I learned a great best practice for organizational change this week at the Consortium for Service Innovation’s executive summit in beautiful Chatham, Cape Cod: Keep two sets of books! No, not in the bad way—not like Enron—but to enable change.
Several industry leaders are keeping two sets of books to track performance on their current organizational obligations, while setting the stage for a new way of thinking about their work.
For example, let’s say you’re in charge of a self-service initiative. Readers of this blog know that self-service is a customer engagement strategy, not a customer deflection strategy…but do you want to have that conversation every week with the CFO?
A better way is to keep books both in the organization’s currency of the day (deflected contacts, avoided operational expense) and in your aspirational currency (loyalty, feature use, and repurchase, for example).
This is an easier conversation: we start off by showing our stakeholders and funders how we’re doing the things they care about, then we earn the right to have a conversation about why they should care about the things we care about, too.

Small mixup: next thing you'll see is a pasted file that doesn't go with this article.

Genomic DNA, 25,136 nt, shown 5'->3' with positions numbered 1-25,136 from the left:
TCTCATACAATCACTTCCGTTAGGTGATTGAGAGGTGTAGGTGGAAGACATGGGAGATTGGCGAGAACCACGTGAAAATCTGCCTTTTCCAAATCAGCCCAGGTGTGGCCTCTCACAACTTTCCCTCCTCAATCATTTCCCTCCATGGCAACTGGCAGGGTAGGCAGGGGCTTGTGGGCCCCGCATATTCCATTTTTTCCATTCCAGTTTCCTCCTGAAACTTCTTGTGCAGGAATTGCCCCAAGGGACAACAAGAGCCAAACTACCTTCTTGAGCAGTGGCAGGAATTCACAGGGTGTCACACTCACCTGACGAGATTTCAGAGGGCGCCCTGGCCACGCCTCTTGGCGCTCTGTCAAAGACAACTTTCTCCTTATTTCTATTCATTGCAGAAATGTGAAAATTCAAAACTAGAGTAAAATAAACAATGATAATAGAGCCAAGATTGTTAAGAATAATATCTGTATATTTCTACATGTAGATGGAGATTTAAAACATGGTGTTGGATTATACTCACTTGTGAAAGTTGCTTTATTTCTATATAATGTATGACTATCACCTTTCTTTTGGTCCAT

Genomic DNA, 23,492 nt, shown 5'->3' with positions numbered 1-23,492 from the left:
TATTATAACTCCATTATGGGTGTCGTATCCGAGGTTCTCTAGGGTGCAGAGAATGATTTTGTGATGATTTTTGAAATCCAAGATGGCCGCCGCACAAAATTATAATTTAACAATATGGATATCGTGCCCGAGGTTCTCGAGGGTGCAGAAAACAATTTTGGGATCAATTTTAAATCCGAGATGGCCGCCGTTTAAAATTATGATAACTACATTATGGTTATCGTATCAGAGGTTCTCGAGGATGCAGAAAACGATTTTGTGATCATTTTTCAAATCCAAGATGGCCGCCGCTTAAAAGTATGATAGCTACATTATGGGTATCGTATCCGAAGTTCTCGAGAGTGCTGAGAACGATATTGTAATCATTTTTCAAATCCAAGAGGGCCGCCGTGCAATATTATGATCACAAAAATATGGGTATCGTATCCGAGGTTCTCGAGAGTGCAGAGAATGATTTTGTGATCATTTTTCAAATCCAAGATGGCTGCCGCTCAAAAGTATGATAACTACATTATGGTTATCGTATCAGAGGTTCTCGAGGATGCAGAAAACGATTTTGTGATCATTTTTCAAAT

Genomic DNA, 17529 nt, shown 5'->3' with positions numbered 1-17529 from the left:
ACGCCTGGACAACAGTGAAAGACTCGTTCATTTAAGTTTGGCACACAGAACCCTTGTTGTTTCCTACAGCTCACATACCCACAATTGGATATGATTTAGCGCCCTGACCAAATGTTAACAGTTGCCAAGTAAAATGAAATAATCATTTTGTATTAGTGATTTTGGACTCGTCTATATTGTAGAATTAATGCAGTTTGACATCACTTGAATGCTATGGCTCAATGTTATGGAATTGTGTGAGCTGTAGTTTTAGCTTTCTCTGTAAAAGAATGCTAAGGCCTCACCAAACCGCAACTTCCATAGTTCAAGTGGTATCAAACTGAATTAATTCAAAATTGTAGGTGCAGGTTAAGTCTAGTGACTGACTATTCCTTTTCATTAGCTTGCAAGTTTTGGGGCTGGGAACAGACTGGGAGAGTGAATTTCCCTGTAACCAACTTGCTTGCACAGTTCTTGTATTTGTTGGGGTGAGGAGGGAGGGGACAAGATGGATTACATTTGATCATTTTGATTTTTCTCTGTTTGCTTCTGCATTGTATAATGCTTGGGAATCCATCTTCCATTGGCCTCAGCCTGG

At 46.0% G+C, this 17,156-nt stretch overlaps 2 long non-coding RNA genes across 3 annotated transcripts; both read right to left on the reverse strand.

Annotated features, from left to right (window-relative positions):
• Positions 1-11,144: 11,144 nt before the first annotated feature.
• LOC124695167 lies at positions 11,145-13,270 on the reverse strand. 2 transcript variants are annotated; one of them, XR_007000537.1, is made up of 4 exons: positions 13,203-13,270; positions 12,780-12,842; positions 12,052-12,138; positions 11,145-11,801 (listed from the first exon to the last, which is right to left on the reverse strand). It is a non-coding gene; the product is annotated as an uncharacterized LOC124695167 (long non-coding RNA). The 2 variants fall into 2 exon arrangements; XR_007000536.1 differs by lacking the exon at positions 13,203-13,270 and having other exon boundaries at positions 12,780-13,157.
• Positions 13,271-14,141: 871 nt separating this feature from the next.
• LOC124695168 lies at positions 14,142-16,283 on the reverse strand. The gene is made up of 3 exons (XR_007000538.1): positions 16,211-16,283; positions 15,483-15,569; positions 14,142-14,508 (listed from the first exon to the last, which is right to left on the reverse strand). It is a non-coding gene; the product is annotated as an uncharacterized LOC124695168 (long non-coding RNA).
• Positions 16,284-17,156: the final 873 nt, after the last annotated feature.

Also, emerging measures are usually imprecise and somewhat subjective, as Dean Spitzer tells us. In contrast, measures in our “first” set of books tend to be better vetted, and more familiar to the organization. These more conventional measures give us breathing room to gain experience with our new measures without subjecting them to the third degree.
Without aspirational measures, we can’t refocus the organization on new and innovative sources of value. Without our conventional measures, we’ll spend all our time arguing and justifying.
As soon as your new measures take hold, you get to institutionalize them in the first set of books—and you have the great opportunity of creating even more innovating measures, keeping the change moving forward.
So, keep two sets of books. (Just please, don’t call it that when you’re presenting to the CFO.)
A special tip of the hat to the support executives who shared their “double entry” stories and successes, especially Medi Goker of Oracle; Marco Bill-Peter of Red Hat; Steve Young and Janet Ramey of Cisco. The good ideas in this post are theirs; misrepresentations of their points of view are mine alone.